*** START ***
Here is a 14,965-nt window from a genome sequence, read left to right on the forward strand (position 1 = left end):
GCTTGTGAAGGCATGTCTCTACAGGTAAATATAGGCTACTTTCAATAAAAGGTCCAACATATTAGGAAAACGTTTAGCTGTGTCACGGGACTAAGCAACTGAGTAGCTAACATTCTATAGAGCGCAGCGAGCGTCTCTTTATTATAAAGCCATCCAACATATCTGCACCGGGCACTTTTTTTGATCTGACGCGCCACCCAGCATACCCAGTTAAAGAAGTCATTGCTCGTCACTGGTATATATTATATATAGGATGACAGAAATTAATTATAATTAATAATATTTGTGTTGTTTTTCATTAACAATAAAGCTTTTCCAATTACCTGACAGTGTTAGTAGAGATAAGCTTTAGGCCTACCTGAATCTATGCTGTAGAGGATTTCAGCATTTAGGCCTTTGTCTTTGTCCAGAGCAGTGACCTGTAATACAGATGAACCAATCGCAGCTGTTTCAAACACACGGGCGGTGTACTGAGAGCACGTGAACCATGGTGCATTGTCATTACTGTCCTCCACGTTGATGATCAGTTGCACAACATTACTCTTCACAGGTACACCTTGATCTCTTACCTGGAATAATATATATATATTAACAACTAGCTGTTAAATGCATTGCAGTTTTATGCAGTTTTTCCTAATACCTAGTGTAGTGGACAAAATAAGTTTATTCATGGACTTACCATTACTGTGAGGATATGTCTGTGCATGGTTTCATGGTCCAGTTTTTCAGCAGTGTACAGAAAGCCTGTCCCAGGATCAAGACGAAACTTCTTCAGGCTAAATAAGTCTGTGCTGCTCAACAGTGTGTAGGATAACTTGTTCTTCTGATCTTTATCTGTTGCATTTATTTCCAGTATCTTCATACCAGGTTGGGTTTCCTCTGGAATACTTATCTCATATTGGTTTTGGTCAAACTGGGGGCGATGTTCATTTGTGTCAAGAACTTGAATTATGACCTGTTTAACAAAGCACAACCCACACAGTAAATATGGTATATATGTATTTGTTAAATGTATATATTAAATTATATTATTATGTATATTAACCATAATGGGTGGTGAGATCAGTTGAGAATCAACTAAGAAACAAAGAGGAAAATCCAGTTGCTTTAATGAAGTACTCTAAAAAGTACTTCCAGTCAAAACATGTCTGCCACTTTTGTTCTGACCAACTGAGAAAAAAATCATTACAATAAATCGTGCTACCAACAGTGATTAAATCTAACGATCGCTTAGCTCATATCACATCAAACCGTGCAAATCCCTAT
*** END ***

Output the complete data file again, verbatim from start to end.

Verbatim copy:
Here is a 14,965-nt window from a genome sequence, read left to right on the forward strand (position 1 = left end):
GCTTGTGAAGGCATGTCTCTACAGGTAAATATAGGCTACTTTCAATAAAAGGTCCAACATATTAGGAAAACGTTTAGCTGTGTCACGGGACTAAGCAACTGAGTAGCTAACATTCTATAGAGCGCAGCGAGCGTCTCTTTATTATAAAGCCATCCAACATATCTGCACCGGGCACTTTTTTTGATCTGACGCGCCACCCAGCATACCCAGTTAAAGAAGTCATTGCTCGTCACTGGTATATATTATATATAGGATGACAGAAATTAATTATAATTAATAATATTTGTGTTGTTTTTCATTAACAATAAAGCTTTTCCAATTACCTGACAGTGTTAGTAGAGATAAGCTTTAGGCCTACCTGAATCTATGCTGTAGAGGATTTCAGCATTTAGGCCTTTGTCTTTGTCCAGAGCAGTGACCTGTAATACAGATGAACCAATCGCAGCTGTTTCAAACACACGGGCGGTGTACTGAGAGCACGTGAACCATGGTGCATTGTCATTACTGTCCTCCACGTTGATGATCAGTTGCACAACATTACTCTTCACAGGTACACCTTGATCTCTTACCTGGAATAATATATATATATTAACAACTAGCTGTTAAATGCATTGCAGTTTTATGCAGTTTTTCCTAATACCTAGTGTAGTGGACAAAATAAGTTTATTCATGGACTTACCATTACTGTGAGGATATGTCTGTGCATGGTTTCATGGTCCAGTTTTTCAGCAGTGTACAGAAAGCCTGTCCCAGGATCAAGACGAAACTTCTTCAGGCTAAATAAGTCTGTGCTGCTCAACAGTGTGTAGGATAACTTGTTCTTCTGATCTTTATCTGTTGCATTTATTTCCAGTATCTTCATACCAGGTTGGGTTTCCTCTGGAATACTTATCTCATATTGGTTTTGGTCAAACTGGGGGCGATGTTCATTTGTGTCAAGAACTTGAATTATGACCTGTTTAACAAAGCACAACCCACACAGTAAATATGGTATATATGTATTTGTTAAATGTATATATTAAATTATATTATTATGTATATTAACCATAATGGGTGGTGAGATCAGTTGAGAATCAACTAAGAAACAAAGAGGAAAATCCAGTTGCTTTAATGAAGTACTCTAAAAAGTACTTCCAGTCAAAACATGTCTGCCACTTTTGTTCTGACCAACTGAGAAAAAAATCATTACAATAAATCGTGCTACCAACAGTGATTAAATCTAACGATCGCTTAGCTCATATCACATCAAACCGTGCAAATCCCTAT